The 1967/68 campaign saw United face Europe’s best once again. Long trips to Malta, Yugoslavia, and Poland in the first 3 knockout rounds put a difficult strain on their league and cup form, but the target was always Europe. A semi-final date with Real Madrid was a daunting task, but symbolic considering Madrid were always the side that won in the early years of the European Cup, when United took their first shot at the competition. A narrow 1-0 win at Old Trafford in the first leg gave United the upper hand, but a wild 2nd leg nearly cost them a trip to Wembley for the final. Los Blancos went up 3-2 on aggregate by half-time of the 2nd leg, and required an incredible comeback from United. In a performance that would set the tone for classic European nights, United scored twice through Bill Foulkes, another original Busby Babe, and David Sadler, an academy product.

In the final, Manchester United faced Benfica — led by an all-timer in Eusebio — on home soil at Wembley. Doing things the hard way, it took extra time for the Red Devils (dressed in blue) to make their mark on the match. But when they did, they did so emphatically. Despite the loss of Dennis Law earlier in the season, Best and a young Brian Kidd helped captain Charlton lead the line, and each of them bagged goals after extra time to seal a 4-1 win. Ten years on from Munich, Manchester United were champions of Europe for the first time ever.

1968 European Cup Final Photo by PA Images via Getty Images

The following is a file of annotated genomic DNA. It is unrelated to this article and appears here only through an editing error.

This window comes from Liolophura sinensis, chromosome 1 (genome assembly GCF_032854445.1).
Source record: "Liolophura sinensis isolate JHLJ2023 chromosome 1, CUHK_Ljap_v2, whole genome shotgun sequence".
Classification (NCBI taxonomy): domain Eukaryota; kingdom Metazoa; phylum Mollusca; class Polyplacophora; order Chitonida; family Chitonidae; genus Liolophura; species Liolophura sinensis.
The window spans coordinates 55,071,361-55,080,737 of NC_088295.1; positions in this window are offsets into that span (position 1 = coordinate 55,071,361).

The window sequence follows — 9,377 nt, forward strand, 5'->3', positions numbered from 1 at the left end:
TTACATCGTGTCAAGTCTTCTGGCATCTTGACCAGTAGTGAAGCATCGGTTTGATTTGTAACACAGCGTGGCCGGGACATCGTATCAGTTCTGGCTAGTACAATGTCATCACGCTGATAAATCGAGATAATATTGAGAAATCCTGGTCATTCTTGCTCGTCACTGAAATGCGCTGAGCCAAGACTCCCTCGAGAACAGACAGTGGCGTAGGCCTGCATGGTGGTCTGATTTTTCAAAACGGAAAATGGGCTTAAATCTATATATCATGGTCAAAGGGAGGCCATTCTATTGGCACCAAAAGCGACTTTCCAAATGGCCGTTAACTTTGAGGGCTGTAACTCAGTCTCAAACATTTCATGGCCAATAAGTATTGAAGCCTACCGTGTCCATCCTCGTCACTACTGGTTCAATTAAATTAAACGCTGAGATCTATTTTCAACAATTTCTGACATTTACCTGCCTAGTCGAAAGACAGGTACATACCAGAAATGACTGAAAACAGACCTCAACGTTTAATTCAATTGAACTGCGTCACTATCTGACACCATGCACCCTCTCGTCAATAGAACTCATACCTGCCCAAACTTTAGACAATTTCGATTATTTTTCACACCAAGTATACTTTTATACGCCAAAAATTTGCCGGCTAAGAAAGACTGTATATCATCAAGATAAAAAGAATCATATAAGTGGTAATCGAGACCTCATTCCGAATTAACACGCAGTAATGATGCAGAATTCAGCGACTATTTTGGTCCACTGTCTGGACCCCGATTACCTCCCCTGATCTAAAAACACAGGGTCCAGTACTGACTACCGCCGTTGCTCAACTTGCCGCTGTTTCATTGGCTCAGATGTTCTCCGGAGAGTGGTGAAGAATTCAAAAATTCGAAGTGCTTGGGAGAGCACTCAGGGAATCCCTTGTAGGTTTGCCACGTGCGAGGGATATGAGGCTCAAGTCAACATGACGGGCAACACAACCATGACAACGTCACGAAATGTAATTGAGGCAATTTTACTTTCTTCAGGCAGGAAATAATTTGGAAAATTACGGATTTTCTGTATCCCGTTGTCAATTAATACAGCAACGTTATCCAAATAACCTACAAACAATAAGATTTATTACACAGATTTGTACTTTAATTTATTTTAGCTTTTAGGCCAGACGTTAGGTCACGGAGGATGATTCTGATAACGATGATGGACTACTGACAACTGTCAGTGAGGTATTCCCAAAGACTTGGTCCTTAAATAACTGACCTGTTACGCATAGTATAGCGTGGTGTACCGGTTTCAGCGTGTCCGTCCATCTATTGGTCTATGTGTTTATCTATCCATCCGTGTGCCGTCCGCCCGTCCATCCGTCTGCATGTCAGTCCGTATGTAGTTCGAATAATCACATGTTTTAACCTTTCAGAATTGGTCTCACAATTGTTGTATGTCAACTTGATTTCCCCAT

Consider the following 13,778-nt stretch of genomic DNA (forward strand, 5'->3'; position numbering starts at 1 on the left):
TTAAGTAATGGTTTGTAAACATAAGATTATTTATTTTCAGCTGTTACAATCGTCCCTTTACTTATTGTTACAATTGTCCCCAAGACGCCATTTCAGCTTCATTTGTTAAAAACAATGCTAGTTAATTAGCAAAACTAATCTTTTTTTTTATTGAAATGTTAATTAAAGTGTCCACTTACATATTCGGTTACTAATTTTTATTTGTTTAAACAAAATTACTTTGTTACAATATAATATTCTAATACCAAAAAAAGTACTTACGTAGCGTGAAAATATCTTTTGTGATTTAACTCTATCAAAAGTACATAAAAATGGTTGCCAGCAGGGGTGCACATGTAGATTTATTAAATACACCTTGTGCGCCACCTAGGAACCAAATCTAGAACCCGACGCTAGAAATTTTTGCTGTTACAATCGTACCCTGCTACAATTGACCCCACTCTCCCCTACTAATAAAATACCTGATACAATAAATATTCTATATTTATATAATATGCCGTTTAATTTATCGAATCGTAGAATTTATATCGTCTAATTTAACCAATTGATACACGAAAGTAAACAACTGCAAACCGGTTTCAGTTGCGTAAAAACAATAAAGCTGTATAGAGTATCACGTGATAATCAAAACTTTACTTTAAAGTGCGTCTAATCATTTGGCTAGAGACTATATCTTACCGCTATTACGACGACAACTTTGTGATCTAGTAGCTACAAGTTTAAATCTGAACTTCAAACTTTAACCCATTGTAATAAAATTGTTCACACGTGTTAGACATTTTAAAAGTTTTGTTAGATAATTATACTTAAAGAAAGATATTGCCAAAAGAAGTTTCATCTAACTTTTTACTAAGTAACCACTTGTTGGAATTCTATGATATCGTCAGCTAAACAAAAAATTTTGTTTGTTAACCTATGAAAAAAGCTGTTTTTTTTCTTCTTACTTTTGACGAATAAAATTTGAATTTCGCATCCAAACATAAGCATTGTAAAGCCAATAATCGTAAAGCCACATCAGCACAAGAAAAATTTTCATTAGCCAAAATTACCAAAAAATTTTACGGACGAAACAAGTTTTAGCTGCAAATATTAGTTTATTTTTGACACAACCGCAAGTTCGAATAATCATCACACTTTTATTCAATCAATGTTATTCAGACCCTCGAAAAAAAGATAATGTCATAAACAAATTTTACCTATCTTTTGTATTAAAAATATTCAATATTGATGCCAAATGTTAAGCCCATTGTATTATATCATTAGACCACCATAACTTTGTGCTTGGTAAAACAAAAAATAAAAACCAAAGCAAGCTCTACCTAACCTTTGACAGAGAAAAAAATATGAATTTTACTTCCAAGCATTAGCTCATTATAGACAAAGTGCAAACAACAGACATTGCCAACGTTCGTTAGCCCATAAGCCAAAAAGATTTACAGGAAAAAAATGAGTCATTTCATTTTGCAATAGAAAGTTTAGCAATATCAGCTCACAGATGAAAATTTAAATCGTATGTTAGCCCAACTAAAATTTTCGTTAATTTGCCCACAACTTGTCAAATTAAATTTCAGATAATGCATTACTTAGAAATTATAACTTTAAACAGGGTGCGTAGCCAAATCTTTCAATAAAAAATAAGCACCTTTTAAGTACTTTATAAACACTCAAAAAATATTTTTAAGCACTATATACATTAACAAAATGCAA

Charlton nearly collapsed after the final whistle, exhausted emotionally and physically after 10 years 113 days and 120 minutes plus stoppage time. Eventually he found his manager, whose eyes were equally glazed over with tears. They hugged, and found the rest of their team to celebrate the triumph, gather themselves, and climb up the steps to receive the beautiful, big-eared European Cup. “Almost to a man we went over to Matt and congratulated him first,” goalkeeper Alex Stepney recalled. It was clear to the entire team what an emotional moment it was for him and the survivors.

“The moment when Bobby took the Cup... it cleansed me,” Busby said afterward. “It eased the pain of the guilt of going into Europe. it was my justification.”

Soccer - European Cup - Manchester United v Benfica - Wembley Photo by PA Images via Getty Images

In reality neither Charlton nor Busby, nor any other surviving team member from 1958 needed justification. No one should or would have blamed them if going back to football after Munich was too much for them. But they decided that it was up to them to be the leaders of a rebuild, and alongside the other survivors set about building Manchester United back up to what it was before.

Charlton and Busby are rightfully remembered as two of the most important figures in Manchester United history. Theirs is the most important story in the long and storied history of Manchester United. Their determination and incredible passion rebuilt the greatest club in football, and honored the memory of those whose passion inspired them to do so.